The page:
From the Desk of . . . The Moot Court Executive Board (MCEB)

Robert Grey

Robert Grey is the negotiation namesake.

By: Thomas Griffin, 3L
MCEB Chair

As the semester quickly begins to wrap up, I wanted to take this time to look back on what has been an excellent fall for the Moot Court Board and also to look forward to what is ahead. The Board has enjoyed two successful school-wide competitions—while one continues—and our external teams begin their quests for success shortly.

The fall semester for Moot Court began with a rush. Not one day after beginning classes did the 2 and 3Ls get an opportunity to sign up for the Robert J. Grey Negotiation Competition. Just two days after that, registration for the John W. Davis Appellate Advocacy Competition began. Negotiations had 38 teams of two compete, and Davis enjoyed over 50 individual competitors.

Our Negotiations competitors negotiated in four different rounds. The first round saw teams negotiate an investment into a ridesharing company similar to Uber or Lyft. The second round took a more adversarial turn as a television station negotiated a solution with a television writer regarding an inflammatory sketch on a show similar to Saturday Night Live. Our semifinal round was the most unique because it pitted prosecutors against a charged defendant as they negotiated a plea deal. Finally, the last round saw the final four teams negotiate a deal to bring a luxury hotel to Cuba in response to changing economic and political climates in the country. Each round tested the competitors in a different way and led to champions who are well-rounded negotiators.

The finals, on September 27, were an excellent display of negotiating skill. The finalists included teams of Dory Ille and Danielle Novelly; Patrick Hanlon and Kiersten Holms; Alex Shoaf and Zac Crawford; and Cole Bollman and Michael DiBiaggio. Our winning team was Alex Shoaf and Zac Crawford with Dory Ille and Danielle Novelly as the runners-up. The board was thrilled to welcome a final panel of Robert J. Grey Jr., Andrea Wahlquist, and Alvin Brown who judged the finals and gave excellent feedback to the competitors. The Negotiation chairs, Kit Thomas and Stephen Edwards, as well as Board Vice Chair, Danielle Wise, worked tirelessly to put on an excellent competition.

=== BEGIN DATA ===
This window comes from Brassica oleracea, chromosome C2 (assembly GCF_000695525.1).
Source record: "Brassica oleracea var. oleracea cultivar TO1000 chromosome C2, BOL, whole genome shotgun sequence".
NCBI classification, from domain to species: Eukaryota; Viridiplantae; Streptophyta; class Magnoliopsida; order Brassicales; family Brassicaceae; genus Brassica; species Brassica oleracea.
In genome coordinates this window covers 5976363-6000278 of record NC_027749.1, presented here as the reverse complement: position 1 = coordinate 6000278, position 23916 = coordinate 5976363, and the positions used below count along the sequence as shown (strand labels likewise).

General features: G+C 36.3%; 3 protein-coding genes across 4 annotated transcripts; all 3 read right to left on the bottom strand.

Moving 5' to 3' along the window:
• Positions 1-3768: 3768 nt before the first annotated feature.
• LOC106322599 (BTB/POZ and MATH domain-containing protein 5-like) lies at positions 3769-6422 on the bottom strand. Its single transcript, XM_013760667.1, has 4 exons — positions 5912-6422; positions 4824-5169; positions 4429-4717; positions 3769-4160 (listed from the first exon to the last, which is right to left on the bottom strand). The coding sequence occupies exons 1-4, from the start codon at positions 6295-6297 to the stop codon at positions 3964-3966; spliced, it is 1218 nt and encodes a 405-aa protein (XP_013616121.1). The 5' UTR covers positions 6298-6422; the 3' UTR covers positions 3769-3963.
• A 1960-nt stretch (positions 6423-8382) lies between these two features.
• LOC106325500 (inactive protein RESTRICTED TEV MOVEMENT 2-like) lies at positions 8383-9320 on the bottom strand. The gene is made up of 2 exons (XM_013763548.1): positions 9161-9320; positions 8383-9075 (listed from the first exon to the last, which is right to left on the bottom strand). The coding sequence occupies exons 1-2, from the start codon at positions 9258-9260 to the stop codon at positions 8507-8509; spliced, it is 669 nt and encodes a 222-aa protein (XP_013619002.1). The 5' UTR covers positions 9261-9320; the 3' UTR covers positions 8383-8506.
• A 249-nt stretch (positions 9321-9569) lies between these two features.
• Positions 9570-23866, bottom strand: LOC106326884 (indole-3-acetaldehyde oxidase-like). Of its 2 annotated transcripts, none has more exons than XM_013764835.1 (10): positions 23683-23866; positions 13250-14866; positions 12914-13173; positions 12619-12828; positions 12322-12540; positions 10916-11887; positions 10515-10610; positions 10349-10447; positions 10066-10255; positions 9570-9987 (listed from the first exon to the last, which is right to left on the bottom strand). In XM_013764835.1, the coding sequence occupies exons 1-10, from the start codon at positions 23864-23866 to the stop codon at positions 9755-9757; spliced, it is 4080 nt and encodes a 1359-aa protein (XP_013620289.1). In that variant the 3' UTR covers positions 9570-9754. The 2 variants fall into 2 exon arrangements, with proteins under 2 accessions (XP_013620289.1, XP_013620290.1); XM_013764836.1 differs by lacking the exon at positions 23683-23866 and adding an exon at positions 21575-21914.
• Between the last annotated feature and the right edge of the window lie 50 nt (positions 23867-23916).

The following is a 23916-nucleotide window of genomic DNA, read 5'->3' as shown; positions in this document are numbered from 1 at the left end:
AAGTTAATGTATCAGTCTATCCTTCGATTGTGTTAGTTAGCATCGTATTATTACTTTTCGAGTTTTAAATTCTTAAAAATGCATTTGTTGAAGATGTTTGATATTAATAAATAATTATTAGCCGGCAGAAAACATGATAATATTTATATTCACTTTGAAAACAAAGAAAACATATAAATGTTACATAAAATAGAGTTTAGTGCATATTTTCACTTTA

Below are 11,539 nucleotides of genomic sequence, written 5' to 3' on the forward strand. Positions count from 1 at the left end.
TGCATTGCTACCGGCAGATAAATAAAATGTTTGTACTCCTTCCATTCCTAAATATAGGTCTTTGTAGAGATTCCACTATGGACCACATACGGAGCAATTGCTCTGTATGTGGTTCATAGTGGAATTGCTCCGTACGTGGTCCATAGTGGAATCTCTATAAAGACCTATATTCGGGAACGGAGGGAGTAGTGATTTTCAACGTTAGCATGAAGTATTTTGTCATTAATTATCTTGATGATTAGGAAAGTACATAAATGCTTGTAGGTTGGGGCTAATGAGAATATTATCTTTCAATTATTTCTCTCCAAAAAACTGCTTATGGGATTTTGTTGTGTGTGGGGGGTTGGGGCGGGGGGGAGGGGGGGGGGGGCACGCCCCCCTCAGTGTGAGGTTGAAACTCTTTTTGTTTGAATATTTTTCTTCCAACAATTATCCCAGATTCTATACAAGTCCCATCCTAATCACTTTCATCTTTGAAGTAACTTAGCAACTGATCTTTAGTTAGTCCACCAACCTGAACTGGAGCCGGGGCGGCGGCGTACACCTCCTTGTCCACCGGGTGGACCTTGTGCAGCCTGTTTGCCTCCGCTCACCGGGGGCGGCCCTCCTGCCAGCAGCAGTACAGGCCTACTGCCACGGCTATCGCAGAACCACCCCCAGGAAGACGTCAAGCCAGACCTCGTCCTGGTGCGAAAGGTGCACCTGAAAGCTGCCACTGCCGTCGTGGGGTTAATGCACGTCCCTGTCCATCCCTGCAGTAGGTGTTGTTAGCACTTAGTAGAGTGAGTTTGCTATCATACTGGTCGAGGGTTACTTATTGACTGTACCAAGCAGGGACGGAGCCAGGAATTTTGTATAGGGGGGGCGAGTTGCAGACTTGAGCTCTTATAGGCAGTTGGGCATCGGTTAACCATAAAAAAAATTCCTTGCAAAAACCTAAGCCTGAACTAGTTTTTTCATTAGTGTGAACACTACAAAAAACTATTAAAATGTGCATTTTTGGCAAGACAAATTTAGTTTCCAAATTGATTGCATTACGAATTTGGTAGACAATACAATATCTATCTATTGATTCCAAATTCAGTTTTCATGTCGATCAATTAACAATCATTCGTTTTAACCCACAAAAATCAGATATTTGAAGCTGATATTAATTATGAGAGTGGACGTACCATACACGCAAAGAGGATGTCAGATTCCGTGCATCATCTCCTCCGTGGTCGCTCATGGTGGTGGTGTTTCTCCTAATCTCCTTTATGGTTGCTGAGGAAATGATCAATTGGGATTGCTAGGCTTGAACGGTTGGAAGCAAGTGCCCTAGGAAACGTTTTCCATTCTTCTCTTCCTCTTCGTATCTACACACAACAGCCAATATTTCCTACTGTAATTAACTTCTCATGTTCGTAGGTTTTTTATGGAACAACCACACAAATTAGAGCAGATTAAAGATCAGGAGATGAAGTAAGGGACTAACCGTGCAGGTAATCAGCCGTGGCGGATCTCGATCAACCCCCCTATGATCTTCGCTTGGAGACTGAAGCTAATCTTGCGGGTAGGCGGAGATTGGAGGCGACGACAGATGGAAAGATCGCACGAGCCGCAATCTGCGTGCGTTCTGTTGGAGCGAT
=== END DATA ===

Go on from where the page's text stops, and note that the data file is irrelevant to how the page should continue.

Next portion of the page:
While Negotiations was in full swing, the Davis competitors began their brief-writing. This year’s problem saw a criminal defendant object to police officers’ search and seizure when he was openly carrying a firearm by claiming that the search violated his Fourth Amendment rights. After completing their briefs, Petitioners and Respondents had an opportunity to argue both for the side they briefed as well as the opposite side.

After these rounds and another round judged by the student panel, our semifinalists had an opportunity to argue in front of a distinguished faculty panel including Professors Shaughnessy, Shapiro, and MacDonnell. After argument, the professors named Chase Cobb, Danielle Phillips, Dianne Gremillion, and Patrick Hanlon as finalists.

On October 19, the finals judges included Judge Rhesa Hawkins Barksdale of the Fifth Circuit, Justice D. Arthur Kelsey of the Virginia Supreme Court, and Mr. Elbert Lin, the former Solicitor General of West Virginia. The panel heard arguments from our finalists and named Chase Cobb as winner and Patrick Hanlon as the runner up. Like the Negotiations chairs, the Davis chairs, Alan Carrillo, Matt Donahue, and Ian Huyett, put on an excellent competition.

Still ongoing is Mock Trial. Co-chairs Corey Lipschutz and Jackie Hacker have created an excellent wrongful death claim that is testing our competitors well. Our 23 teams are advocating for their clients, and we are looking forward to the finals which will be November 14.

External competitions are also beginning, with our first competition being in negotiations. The Board is sending competitors to the American Bar Association Negotiations Competition as well as the William and Mary Negotiations Competition. The first competition will be November 3-4, and the second is the very next weekend.

Next semester, the Board will put on the Client Counseling as well as the Mediation Competitions in January and February. We will also field teams for external competitions in appellate advocacy, mock trial, client counseling, and mediation. We look forward to continuing a great year of Moot Court!

Categories: Columns